Since 2005, the Identity Theft Resource Center® (ITRC) has been tracking security breaches, looking for patterns, new trends and any information to help consumers and businesses understand the value of protecting personal identifying information.
Last week, the ITRC® and CyberScout’s 2017 Annual Data Breach Year-End Review was released, revealing that the number of U.S. data breaches in 2017 hit a new record high of 1,579, with over 178 million records exposed. That averages about four data breaches a day for 2017, a drastic overall increase of 44.7% over 2016’s reported figures.
Report Findings by Sector
The ITRC defines a data breach as an incident in which an individual name plus a Social Security number, driver’s license number, medical record or financial record (credit/debit cards included) is potentially put at risk because of exposure. The statistics provided within the report are broken down by industry sector – business, banking/credit/financial, educational, government/military and medical/healthcare – as well as by the data loss methods (malware, hacking, skimming, phishing, accidental) used within a breach.
Of the five industry sectors that the ITRC tracks, the business category again topped the ITRC’s data breach list for the third year in a row, with 55% of the overall total number of breaches (870), and a record-high number of records exposed at 163,449,242.
The business category covers various types of organizations, encompassing retail services, hospitality and tourism, professional, trade, transportation, utilities, payment processors, nonprofit organizations, industry associations, non-government social service providers, as well as life insurance companies and insurance brokers (non-medical).
If you look at some of the largest breaches to date – Yahoo, Equifax, Target, Home Depot – the business sector does indeed seem to be hit the hardest. So it comes as no surprise that this marks the eighth time since ITRC’s 2005 report that the number of breaches for this sector has surpassed all other industries.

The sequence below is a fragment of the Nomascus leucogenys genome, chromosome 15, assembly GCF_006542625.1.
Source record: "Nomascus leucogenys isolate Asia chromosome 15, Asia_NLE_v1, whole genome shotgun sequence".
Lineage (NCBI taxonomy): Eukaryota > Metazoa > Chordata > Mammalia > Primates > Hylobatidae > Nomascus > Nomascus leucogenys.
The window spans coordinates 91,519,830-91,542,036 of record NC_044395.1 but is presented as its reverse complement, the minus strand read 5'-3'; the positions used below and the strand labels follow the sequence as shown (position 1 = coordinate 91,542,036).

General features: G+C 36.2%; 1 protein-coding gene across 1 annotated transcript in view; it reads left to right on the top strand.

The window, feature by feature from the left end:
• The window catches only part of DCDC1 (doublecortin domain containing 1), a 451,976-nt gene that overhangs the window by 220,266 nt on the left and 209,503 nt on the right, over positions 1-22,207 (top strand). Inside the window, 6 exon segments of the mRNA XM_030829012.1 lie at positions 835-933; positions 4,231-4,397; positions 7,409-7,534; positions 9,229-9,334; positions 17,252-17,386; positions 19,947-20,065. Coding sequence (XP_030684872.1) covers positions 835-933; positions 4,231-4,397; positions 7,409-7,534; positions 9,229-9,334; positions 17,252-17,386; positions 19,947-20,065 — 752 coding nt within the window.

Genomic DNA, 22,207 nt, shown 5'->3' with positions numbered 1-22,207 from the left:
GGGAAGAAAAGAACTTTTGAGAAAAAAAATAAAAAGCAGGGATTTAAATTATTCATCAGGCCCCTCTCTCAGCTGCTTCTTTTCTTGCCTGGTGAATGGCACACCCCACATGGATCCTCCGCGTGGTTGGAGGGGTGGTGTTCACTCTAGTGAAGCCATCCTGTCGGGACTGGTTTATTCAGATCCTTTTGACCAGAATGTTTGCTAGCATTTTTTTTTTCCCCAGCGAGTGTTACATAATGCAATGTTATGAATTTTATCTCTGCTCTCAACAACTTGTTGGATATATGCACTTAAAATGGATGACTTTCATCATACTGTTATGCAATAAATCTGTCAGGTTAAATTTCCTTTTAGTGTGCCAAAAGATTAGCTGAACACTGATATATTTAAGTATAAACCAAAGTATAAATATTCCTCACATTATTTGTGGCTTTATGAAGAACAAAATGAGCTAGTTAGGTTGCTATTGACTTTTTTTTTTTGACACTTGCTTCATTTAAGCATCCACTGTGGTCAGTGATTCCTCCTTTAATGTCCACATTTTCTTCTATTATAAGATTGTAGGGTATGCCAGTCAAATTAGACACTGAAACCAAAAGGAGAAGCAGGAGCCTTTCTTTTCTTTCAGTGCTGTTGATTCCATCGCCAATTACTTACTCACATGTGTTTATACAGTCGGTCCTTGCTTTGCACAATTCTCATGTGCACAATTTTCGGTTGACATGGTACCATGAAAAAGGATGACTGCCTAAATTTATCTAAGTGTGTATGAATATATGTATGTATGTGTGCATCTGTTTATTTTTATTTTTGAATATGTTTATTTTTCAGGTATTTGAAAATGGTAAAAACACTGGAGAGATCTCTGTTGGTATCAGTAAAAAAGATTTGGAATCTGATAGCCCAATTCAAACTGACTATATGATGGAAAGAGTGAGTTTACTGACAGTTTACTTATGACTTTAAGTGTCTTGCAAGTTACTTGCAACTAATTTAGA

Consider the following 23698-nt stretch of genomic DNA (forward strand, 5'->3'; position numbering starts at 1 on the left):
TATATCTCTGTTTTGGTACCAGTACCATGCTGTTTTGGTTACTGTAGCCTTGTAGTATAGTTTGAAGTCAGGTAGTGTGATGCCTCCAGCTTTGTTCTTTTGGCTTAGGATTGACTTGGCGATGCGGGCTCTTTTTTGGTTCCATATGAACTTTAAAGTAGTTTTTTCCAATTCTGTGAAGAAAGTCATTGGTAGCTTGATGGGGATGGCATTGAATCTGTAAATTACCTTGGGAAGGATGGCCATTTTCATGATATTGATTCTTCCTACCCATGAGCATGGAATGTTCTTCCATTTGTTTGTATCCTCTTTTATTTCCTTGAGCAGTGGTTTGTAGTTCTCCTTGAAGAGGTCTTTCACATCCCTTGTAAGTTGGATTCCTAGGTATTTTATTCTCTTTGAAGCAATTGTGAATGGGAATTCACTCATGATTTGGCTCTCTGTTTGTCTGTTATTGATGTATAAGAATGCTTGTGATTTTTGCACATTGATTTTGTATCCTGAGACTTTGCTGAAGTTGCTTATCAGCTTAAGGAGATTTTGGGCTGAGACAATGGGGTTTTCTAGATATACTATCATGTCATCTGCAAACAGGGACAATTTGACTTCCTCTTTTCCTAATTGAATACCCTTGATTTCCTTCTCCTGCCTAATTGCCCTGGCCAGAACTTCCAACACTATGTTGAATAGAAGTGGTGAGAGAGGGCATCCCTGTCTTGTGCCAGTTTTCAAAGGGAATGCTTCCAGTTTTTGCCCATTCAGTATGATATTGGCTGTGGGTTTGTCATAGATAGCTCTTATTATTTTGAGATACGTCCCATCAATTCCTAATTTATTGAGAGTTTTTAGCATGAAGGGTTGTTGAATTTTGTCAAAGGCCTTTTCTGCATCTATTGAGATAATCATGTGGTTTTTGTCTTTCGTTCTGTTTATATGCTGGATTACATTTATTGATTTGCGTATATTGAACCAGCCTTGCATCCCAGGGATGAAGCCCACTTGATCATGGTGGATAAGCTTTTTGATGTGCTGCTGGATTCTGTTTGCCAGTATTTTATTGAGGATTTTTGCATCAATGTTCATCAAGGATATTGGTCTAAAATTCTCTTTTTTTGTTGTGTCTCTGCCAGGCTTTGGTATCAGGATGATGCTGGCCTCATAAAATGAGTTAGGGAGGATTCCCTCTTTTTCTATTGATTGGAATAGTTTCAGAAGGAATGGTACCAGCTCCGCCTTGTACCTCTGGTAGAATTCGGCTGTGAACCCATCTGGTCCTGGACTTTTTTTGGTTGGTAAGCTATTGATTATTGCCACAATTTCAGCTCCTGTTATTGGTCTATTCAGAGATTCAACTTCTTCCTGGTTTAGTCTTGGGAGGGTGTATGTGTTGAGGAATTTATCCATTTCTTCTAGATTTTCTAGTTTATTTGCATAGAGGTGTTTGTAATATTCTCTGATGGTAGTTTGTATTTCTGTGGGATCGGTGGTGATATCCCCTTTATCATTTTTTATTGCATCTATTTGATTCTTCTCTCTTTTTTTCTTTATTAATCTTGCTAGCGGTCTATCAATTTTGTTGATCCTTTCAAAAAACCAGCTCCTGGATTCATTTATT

“Year after year we continue to use the Annual Data Breach Year-End Review as a tool to further glean trends about the state of data breaches, or to confirm what we already know about them,” said Matt Cullina, CEO of CyberScout. “With the business sector being strongly impacted, now more than ever it’s important for organizations of all sizes to not only be prepared for a data breach, but to also be taking proactive steps to plan for the inevitability.”
The medical/healthcare industry, another lucrative and frequent target for hackers – due to outdated networks and troves of stored patient data that, once stolen, bring a high price on the black market – followed in second place with 23.7% of the overall 2017 breaches (374).
The banking/credit/financial sector rounds out the top three with 8.5% of the overall total (134), with educational and government/military representing 8% and 4.7% respectively.
Hacking Reigns Supreme as Method of Attack
The ITRC year-end report looked at seven different types of attacks used in breaches, including hacking – with subcategories of phishing, ransomware/malware and skimming – unauthorized access, insider theft, data on the move, accidental exposure, employee error/negligence/improper disposal/loss, and physical theft.